Shoppers at supermarkets which removed sweets and crisps from checkouts purchased almost a fifth less of the unhealthy products, a study has found.
Researchers at British universities found that 17% fewer small packages of sugary confectionery, chocolate and crisps were bought and taken home from supermarkets after they introduced policies to limit unhealthy foods at the tills.
A "dramatic reduction" in the number of purchases of unhealthy food eaten "on the go" was also revealed in the study, funded by the Department of Health and Social Care Policy Research Programme.
Shoppers made 76% fewer purchases of sugary confectionery, chocolate and crisps from supermarkets with the policies, it was observed.
Six of the nine major supermarkets introduced checkout food policies between 2013 and 2017, according to the research, which anonymised the data.
Dr Jean Adams, from the Centre for Diet and Activity Research at the University of Cambridge, who led the study, said: "It may seem obvious that removing unhealthy food options from the checkout would reduce the amount that people buy, but it is evidence such as this that helps build the case for government interventions to improve unhealthy behaviours.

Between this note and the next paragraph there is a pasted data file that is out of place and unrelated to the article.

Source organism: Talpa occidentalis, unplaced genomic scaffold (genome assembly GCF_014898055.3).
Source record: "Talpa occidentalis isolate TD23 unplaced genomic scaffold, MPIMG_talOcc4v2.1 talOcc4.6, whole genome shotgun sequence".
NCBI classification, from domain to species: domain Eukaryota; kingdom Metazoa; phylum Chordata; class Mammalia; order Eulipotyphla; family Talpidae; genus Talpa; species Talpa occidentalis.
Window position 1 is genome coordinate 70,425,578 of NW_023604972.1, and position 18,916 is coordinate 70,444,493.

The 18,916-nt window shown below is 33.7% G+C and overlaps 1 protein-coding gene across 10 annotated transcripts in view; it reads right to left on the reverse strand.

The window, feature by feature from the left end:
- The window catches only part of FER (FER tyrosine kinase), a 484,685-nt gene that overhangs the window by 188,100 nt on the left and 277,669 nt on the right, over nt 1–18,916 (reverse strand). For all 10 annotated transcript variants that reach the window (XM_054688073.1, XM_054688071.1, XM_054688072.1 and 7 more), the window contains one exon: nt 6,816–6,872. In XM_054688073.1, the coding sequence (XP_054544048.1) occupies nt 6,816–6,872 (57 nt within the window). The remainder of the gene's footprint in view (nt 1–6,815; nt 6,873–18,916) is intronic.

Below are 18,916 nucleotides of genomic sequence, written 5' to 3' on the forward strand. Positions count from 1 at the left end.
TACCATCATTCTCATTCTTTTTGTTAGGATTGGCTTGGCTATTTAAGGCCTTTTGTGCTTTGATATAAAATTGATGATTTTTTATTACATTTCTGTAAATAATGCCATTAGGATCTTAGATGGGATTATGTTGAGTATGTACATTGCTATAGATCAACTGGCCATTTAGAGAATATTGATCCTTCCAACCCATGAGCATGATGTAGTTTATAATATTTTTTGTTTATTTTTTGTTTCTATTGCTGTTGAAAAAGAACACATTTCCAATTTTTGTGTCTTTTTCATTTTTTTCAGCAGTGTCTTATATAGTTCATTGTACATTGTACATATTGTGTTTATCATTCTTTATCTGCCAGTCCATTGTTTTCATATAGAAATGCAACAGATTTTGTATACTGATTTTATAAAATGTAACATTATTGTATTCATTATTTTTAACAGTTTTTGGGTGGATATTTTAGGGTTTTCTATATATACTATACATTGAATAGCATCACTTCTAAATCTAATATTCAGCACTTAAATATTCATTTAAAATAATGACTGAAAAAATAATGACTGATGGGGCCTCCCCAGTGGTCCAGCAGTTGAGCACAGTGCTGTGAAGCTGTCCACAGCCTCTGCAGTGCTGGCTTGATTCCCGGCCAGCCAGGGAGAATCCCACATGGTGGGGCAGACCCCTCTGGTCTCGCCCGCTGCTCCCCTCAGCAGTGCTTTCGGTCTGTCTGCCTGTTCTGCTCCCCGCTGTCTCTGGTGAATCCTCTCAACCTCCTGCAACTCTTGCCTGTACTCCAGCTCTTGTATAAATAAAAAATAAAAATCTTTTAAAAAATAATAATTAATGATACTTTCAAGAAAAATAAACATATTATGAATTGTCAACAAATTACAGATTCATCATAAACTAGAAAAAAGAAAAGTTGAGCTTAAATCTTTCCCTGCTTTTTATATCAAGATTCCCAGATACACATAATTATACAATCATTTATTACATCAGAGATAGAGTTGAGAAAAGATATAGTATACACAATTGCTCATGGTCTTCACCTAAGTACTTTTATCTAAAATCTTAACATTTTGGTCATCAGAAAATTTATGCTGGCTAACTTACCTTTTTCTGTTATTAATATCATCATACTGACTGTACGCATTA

"One such intervention might be to introduce nutritional standards for checkout food as suggested in the Government's recent childhood obesity plan.
"Such a government-led policy might prove attractive to supermarkets as it would provide a level playing field across the sector."
A team of researchers at the Universities of Cambridge, Stirling and Newcastle analysed data from Kantar Worldpanel's Consumer panel for food, beverages and household products.
They looked at the purchases of more than 30,000 UK households during the 12 months before and after the supermarkets introduced checkout food policies.
They also analysed data from 7,500 shoppers who bought "on the go" food from supermarkets with and without the policies between 2016 and 2017.
The researchers were unable to prove definitively that the drop in purchases was due to the policies because the study was not a randomised control trial.
Dr Katrine Ejlerskov, one of the study's authors, said: "Our findings suggest that, by removing sweets and crisps from the checkout, supermarkets can have a positive influence on the types of purchases their shoppers make.
"This would be a relatively simple intervention with the potential to encourage healthier eating.
"Many of these purchases may have been impulse buys, so if the shopper doesn't pick up a chocolate bar at the till, it may be one less chocolate bar that they consume."
Bryony Sinclair, senior policy and public affairs manager at World Cancer Research Fund, said: "We welcome studies such as this, which have been funded by the government, to help understand what policies will encourage people to make healthy choices.
"These evidence-informed policies can then be implemented by governments to create environments that support healthier choices, as eating too much sugar can lead to weight gain, and being overweight or obese increases the risk of 12 different types of cancer.”